A good man yearns for grace, a bad man for redemption. I’ve never been all that sure which kind I am. I’ve stood on top of mountains and I’ve been inside of Charlie’s at two p.m. with the rest of the dregs. That girl crossing the street, the bleach blonde who’s seen better days? She’s taken a piece right out of me. My real life didn’t start until after I met her, and then it was forget everything. Home and faith, kith and kin, the old job? I threw it all away and started over. We did all kinds of pills in those days, just threw them all together, pills and booze, to see what happened. But it wasn’t a rock star thing. We weren’t rock stars. We kept on the edge of everything and fuck all else. This was back when you could live like that near the ocean. We slept on stripped beds, scratchy mattresses, got fleas and bed bugs but the beach was right there. Got into fights, got arrested. She was worse than me, if you can believe it. This was back before the Mexicans started showing up. Now the Mexicans are always waiting across the street from Charlie’s, I don’t know who picks them up but sometimes they’re gone. Small household jobs—someone moving furniture, building a shed. I’ve got no problem with the Mexicans but sometimes they creep me out. All that watching and waiting, what they must be thinking out there, behind those ancient faces with that deep spirituality. Decent people, I’m sure. Me and her, if we get together now we’re still popping pills and drinking but it’s not like it was before. Maybe because this is the twenty-first century and people like us are out of another era. We’re old now. Everyone pushing buttons and reading screens, getting smaller. Those people we used to make fun of, the old vets returned from their world wars, not taking to life so well—those people are us now. Everyone steers clear, plugs in. You can barely talk to anyone anymore, not like this.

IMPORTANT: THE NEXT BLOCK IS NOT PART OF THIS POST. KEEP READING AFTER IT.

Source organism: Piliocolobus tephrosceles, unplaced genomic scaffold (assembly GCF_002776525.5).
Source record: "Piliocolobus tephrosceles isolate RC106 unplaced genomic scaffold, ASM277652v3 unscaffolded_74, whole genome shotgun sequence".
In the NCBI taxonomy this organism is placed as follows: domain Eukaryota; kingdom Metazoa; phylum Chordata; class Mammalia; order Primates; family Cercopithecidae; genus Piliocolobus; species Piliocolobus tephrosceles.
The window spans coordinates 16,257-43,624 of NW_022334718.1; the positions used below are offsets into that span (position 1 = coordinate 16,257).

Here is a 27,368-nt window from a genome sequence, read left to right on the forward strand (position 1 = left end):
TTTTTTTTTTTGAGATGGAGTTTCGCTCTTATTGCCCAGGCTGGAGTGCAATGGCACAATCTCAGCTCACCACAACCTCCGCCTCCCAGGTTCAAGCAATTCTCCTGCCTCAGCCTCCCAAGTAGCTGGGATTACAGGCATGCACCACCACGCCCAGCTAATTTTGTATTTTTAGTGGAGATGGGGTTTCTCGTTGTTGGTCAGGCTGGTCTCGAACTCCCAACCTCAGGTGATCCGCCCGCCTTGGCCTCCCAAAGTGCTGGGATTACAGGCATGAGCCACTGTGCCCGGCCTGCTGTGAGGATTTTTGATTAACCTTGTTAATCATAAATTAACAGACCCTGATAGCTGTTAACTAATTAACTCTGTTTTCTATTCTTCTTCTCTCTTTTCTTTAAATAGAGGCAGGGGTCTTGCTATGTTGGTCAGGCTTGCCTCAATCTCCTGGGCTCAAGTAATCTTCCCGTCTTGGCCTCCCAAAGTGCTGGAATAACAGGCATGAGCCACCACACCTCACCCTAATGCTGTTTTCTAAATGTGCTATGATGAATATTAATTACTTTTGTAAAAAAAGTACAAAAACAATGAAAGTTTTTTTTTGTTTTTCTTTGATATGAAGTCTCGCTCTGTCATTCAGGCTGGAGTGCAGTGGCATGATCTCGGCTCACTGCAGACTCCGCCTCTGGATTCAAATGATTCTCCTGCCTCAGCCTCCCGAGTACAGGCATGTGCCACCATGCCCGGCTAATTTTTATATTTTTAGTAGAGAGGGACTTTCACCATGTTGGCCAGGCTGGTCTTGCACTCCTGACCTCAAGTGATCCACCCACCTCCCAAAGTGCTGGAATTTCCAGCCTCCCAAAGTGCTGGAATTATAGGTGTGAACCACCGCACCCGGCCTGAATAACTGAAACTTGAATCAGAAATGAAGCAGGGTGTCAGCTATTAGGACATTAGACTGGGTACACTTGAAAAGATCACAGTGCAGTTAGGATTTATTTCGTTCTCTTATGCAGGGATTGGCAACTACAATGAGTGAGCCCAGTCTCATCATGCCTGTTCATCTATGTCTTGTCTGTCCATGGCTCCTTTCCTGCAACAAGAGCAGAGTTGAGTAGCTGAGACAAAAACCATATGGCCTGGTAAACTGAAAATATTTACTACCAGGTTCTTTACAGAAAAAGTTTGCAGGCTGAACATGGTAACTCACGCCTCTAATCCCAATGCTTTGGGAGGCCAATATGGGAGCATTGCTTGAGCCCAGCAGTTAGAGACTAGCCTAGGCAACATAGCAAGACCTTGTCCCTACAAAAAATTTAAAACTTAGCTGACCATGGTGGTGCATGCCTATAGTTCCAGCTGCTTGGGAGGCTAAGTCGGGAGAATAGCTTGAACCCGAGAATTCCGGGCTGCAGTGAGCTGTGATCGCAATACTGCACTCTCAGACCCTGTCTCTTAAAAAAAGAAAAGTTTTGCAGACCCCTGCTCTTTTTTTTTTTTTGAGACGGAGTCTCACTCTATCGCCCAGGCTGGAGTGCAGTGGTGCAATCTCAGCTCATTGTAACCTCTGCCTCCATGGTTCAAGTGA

I’ve been on top of mountains, but mostly I’ve been inside of Charlie’s, trying to talk to someone. Sometimes I’ll walk into the ER at night and just sit there, watching people, mothers and fathers and their sick little kids, some guy with a red towel to his ear, another to his chin, somebody with a nail through his arm. Been waiting so long it don’t even hurt, he says, and he’s right.

I do odd jobs here and there. I’ve stood side by side with the Mexicans who don’t bother saying one word to me. The beautiful thing about mountaintops is you see the world around you, every little thing except what’s hidden beneath the trees. Everything wild. Like the whole world tells you that you’re just another dumb animal but lookit here, lookit the world all around. She developed a pretty bad habit, it was those pain pills they gave her after she was run over. They got heavier prescriptions now. She’ll pop those and swill some beer and then just lay wherever, with whoever, not caring about a damn thing. C’mon baby, get on up, let’s go to Charlie’s, I’ll say, and she’ll look at me like she can’t see nothing, or like I am nothing. Redemption, I guess. That’s what I’m looking for. Grace seems a little too much to ask at this point.


About the Author

Jamey Gallagher lives in New Jersey, teaches in Baltimore.